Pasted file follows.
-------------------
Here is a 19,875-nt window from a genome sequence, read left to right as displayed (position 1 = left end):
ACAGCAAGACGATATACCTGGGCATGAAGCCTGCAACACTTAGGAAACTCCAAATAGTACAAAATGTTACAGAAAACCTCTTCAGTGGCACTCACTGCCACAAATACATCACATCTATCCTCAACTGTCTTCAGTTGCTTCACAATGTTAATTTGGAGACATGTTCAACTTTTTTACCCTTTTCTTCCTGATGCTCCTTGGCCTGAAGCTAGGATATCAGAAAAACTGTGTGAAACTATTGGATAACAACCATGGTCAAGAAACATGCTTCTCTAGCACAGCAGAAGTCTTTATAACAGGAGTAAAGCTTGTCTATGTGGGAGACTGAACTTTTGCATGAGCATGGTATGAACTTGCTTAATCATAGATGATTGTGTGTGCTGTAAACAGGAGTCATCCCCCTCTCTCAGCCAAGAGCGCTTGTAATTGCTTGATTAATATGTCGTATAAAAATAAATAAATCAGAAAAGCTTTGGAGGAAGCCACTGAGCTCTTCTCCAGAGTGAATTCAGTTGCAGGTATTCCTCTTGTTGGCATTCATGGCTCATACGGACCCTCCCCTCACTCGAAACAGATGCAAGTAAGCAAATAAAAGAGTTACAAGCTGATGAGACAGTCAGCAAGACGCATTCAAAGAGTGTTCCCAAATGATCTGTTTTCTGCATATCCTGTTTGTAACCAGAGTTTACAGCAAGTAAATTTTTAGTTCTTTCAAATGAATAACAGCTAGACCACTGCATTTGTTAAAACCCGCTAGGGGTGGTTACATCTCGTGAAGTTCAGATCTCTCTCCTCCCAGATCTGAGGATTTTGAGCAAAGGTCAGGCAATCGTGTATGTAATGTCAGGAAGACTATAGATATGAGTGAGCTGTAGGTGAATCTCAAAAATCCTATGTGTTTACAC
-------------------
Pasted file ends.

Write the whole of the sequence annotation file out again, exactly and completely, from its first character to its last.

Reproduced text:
Here is a 19,875-nt window from a genome sequence, read left to right as displayed (position 1 = left end):
ACAGCAAGACGATATACCTGGGCATGAAGCCTGCAACACTTAGGAAACTCCAAATAGTACAAAATGTTACAGAAAACCTCTTCAGTGGCACTCACTGCCACAAATACATCACATCTATCCTCAACTGTCTTCAGTTGCTTCACAATGTTAATTTGGAGACATGTTCAACTTTTTTACCCTTTTCTTCCTGATGCTCCTTGGCCTGAAGCTAGGATATCAGAAAAACTGTGTGAAACTATTGGATAACAACCATGGTCAAGAAACATGCTTCTCTAGCACAGCAGAAGTCTTTATAACAGGAGTAAAGCTTGTCTATGTGGGAGACTGAACTTTTGCATGAGCATGGTATGAACTTGCTTAATCATAGATGATTGTGTGTGCTGTAAACAGGAGTCATCCCCCTCTCTCAGCCAAGAGCGCTTGTAATTGCTTGATTAATATGTCGTATAAAAATAAATAAATCAGAAAAGCTTTGGAGGAAGCCACTGAGCTCTTCTCCAGAGTGAATTCAGTTGCAGGTATTCCTCTTGTTGGCATTCATGGCTCATACGGACCCTCCCCTCACTCGAAACAGATGCAAGTAAGCAAATAAAAGAGTTACAAGCTGATGAGACAGTCAGCAAGACGCATTCAAAGAGTGTTCCCAAATGATCTGTTTTCTGCATATCCTGTTTGTAACCAGAGTTTACAGCAAGTAAATTTTTAGTTCTTTCAAATGAATAACAGCTAGACCACTGCATTTGTTAAAACCCGCTAGGGGTGGTTACATCTCGTGAAGTTCAGATCTCTCTCCTCCCAGATCTGAGGATTTTGAGCAAAGGTCAGGCAATCGTGTATGTAATGTCAGGAAGACTATAGATATGAGTGAGCTGTAGGTGAATCTCAAAAATCCTATGTGTTTACAC